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In the first quarter of 2021, seasonally adjusted GDP decreased by 0.3% in the euro area and by 0.1% in the EU compared with the previous quarter, according to an estimate published by Eurostat, the statistical office of the European Union. These declines follow falls in the

fourth quarter of 2020 (-0.6% in the euro area and -0.4% in the EU) after a strong rebound in the third quarter of 2020 (+12.6% in the euro area and +11.7% in the EU). Before, the sharpest decreases since the time series started in 1995 were observed in the second quarter of 2020 (-11.5% in the euro area and -11.1% in the EU).

Compared with the same quarter of the previous year, seasonally adjusted GDP decreased by 1.3% in the euro area and by 1.2% in the EU in the first quarter of 2021, after -4.7% and -4.4% respectively in the previous quarter.

During the first quarter of 2021, GDP in the United States increased by 1.6% compared with the previous quarter (after +1.1% in the fourth quarter of 2020). Compared with the same quarter of the previous year, GDP increased by 0.4% (after -2.4% in the previous quarter).

GDP growth by Member State.    Ireland (+7.8%) and Croatia (+5.8%) recorded the sharpest increases of GDP compared to the previous quarter, followed by Estonia (+4.8%) and Greece (+4.4%). The strongest declines were observed in Portugal (-3.3%) and Slovakia (-2.0%), followed by Germany (-1.8%) and Latvia (-1.7%).

GDP components and contributions to growth.    During the first quarter of 2021, household final consumption expenditure decreased by 2.3% in the euro area and by 1.9% in the EU (after -2.9% in the euro area and -2.7% in the EU in the previous quarter). Gross fixed capital formation increased by 0.2% in the euro area and by 0.8% in the EU (after +2.5% and +2.0% respectively). Exports increased by 1.0% in the euro area and by 1.1% the EU (after +3.8% and +4.0%). Imports increased by 0.9% in the euro area and by 1.1% in the EU (after +4.5% and +4.4%). Household final consumption expenditure had negative contribution to GDP growth in both the euro area and the EU (-1.2 and -1.0 percentage points – pp, respectively) while the contributions from gross fixed capital formation (+0.1 in the euro area and +0.2 in the EU) and changes in inventories (+0.7% in the euro area and +0.6 in the EU) were positive. The contribution from the external balance was slightly positive for the euro area and neutral for the EU, while the contributions from government final expenditure were neutral in both zones.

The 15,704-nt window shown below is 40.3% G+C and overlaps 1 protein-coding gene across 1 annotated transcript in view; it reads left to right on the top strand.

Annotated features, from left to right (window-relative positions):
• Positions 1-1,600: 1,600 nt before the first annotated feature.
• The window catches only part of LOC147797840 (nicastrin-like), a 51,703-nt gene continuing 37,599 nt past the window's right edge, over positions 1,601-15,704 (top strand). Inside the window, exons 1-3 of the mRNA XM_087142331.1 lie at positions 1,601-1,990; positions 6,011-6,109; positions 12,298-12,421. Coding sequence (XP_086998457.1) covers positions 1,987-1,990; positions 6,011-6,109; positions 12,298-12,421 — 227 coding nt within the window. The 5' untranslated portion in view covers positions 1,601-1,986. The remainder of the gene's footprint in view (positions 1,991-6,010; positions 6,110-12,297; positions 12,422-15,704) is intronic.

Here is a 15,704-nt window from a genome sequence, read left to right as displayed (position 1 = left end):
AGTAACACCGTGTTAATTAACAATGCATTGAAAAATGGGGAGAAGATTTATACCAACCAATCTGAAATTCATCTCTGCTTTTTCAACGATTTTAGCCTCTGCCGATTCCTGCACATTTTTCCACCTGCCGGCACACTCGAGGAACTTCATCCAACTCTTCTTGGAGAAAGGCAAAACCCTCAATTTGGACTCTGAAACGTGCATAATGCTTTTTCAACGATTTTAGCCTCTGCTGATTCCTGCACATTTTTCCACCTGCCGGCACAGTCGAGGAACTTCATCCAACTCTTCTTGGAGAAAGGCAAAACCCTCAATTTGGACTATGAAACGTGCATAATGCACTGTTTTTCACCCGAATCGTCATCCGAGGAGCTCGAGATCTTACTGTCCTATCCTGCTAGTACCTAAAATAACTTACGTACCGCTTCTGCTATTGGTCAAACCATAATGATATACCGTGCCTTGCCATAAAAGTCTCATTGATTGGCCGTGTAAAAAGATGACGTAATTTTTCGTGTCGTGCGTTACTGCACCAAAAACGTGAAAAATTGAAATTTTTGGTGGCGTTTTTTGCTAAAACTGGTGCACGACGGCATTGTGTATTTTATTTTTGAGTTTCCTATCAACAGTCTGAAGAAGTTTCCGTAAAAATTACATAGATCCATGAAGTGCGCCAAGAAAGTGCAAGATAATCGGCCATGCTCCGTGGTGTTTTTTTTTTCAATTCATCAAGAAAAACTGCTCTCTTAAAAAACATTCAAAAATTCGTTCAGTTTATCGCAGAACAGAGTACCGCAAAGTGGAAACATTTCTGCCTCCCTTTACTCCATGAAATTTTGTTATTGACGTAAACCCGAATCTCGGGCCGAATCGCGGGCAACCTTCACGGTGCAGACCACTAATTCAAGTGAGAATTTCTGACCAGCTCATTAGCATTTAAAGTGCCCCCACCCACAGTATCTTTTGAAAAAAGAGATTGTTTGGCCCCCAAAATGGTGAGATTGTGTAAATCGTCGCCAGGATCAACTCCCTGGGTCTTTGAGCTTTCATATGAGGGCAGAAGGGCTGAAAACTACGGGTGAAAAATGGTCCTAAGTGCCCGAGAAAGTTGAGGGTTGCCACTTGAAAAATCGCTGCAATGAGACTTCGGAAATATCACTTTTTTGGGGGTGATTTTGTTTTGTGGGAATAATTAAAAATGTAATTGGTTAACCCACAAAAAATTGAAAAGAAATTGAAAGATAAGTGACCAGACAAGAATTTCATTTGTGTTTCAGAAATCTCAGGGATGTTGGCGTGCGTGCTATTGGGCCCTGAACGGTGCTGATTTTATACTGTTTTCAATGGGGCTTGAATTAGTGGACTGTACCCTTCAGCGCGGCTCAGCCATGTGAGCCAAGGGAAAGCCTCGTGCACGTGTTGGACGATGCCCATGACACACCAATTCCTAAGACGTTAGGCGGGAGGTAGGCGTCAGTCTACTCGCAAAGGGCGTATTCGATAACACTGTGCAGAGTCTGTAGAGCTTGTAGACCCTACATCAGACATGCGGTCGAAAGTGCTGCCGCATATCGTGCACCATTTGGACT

GDP levels in the euro area and EU.    Based on seasonally adjusted figures, GDP volumes were 5.1% and 4.6% below their highest level of the fourth quarter 2019 for the euro area and EU, which corresponds to the level of the fourth quarter 2016 for the euro area and is slightly above the level of the first quarter 2017 for the EU. For the United States, GDP was 0.9% below the level of the fourth quarter 2019 but recovered to its previous level of the second quarter 2019.

Employment growth in the euro area and EU.     The number of employed persons decreased by 0.3% in the euro area and by 0.2% in the EU in the first quarter of 2021, compared with the previous quarter. In the fourth quarter of 2020, employment had increased by 0.4% in both the euro area and the EU.

Compared with the same quarter of the previous year, employment decreased by 1.8% in the euro area and by 1.6% in the EU in the first quarter of 2021, after -1.8% and -1.5% respectively in the fourth quarter of 2020.

Hours worked decreased by 0.8% in the euro area and by 0.2% in the EU in the first quarter of 2021, compared with the previous quarter. Compared with the same quarter of the previous year the declines were 3.4% in the euro area and 2.6% in the EU respectively (see annex table on employment in hours worked).

Employment growth in Member States.     In the first quarter of 2021, Hungary (+1.1%), Spain (+1.0%), Cyprus and Lithuania (both +0.8%) recorded the highest growth of employment in persons compared with the previous quarter. The largest decreases were observed in Latvia (-3.9%), Greece (-1.7%) and Slovakia (-1.1%). At this stage, data for Ireland and Romania are not included in the graph, due to a delayed publication in Ireland and series break observed in the first quarter 2021 in Romania.

Employment levels in the euro area and EU.     Based on seasonally adjusted figures, Eurostat estimates that in the first quarter of 2021, 205.6 million people were employed in the EU, of which 157.6 million were in the euro area. In relation to the COVID-19 pandemic, employment in persons was 3.4 million in the euro area and 3.8 million in the EU below the level of the fourth quarter of 2019.

Evolution of labour productivity in the euro area and EU.     The combination of GDP and employment data allows an estimation of labour productivity. The analysis of growth compared to the same quarter of the previous year shows that productivity growth (based on employed persons) fluctuated around 1% for both zones between 2013 and 2018. In relation to the COVID-19 pandemic, productivity based on persons increased compared to the same quarter of the previous year with 0.6% for the euro area and 0.4% for the EU. Based on hours worked, productivity compared to the same quarter of the previous year increased by 2.0% for the euro area and to 1.1% for the EU.